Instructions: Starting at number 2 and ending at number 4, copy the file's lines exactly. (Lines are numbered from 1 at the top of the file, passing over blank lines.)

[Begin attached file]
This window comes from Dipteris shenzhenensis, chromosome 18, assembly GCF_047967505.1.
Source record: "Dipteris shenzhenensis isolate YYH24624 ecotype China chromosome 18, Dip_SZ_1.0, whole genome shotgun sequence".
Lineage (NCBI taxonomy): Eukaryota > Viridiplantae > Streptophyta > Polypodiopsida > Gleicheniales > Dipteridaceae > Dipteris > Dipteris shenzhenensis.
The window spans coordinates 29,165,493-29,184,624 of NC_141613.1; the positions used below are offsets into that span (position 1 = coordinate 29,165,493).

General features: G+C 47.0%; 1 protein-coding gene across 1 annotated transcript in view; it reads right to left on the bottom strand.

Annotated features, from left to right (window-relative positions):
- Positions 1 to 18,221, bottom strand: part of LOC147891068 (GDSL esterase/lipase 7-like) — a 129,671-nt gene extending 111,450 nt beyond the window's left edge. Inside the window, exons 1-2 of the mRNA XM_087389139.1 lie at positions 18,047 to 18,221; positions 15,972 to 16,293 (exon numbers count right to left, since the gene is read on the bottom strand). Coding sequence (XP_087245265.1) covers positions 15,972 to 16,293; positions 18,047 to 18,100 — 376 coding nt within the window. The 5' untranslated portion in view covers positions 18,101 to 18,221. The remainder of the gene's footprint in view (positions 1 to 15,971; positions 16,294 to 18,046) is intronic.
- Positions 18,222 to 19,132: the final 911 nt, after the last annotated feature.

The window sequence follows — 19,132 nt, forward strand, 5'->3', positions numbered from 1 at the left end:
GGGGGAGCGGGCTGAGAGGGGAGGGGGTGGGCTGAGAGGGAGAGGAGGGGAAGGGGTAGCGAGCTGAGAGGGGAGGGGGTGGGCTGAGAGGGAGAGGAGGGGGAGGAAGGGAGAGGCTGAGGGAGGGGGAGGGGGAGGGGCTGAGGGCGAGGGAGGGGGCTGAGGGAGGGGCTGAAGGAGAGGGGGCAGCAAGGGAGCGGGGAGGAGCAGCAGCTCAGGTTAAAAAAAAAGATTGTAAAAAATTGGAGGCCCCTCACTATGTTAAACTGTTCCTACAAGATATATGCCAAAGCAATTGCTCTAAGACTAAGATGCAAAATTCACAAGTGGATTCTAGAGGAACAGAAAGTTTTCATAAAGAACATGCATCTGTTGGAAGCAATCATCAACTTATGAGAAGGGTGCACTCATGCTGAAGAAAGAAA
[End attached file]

Source record: "Dipteris shenzhenensis isolate YYH24624 ecotype China chromosome 18, Dip_SZ_1.0, whole genome shotgun sequence".
Lineage (NCBI taxonomy): Eukaryota > Viridiplantae > Streptophyta > Polypodiopsida > Gleicheniales > Dipteridaceae > Dipteris > Dipteris shenzhenensis.
The window spans coordinates 29,165,493-29,184,624 of NC_141613.1; the positions used below are offsets into that span (position 1 = coordinate 29,165,493).